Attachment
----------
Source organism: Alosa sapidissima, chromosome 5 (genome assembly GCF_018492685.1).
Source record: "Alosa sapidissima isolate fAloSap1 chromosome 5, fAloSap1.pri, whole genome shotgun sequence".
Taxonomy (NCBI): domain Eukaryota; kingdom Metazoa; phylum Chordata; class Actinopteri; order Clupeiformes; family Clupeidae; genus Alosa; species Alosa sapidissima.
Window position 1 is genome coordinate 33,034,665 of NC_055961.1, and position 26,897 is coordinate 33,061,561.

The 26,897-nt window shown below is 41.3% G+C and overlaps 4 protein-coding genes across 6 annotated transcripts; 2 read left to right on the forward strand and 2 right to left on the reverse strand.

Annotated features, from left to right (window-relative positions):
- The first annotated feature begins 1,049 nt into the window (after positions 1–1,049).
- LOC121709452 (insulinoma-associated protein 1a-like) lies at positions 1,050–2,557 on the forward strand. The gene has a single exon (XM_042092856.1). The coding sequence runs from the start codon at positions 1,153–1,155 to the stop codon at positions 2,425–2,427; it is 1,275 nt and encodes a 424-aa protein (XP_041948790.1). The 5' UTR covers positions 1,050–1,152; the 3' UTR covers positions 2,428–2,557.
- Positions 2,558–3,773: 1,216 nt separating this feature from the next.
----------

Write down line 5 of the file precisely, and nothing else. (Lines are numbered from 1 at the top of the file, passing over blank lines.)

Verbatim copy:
The 26,897-nt window shown below is 41.3% G+C and overlaps 4 protein-coding genes across 6 annotated transcripts; 2 read left to right on the forward strand and 2 right to left on the reverse strand.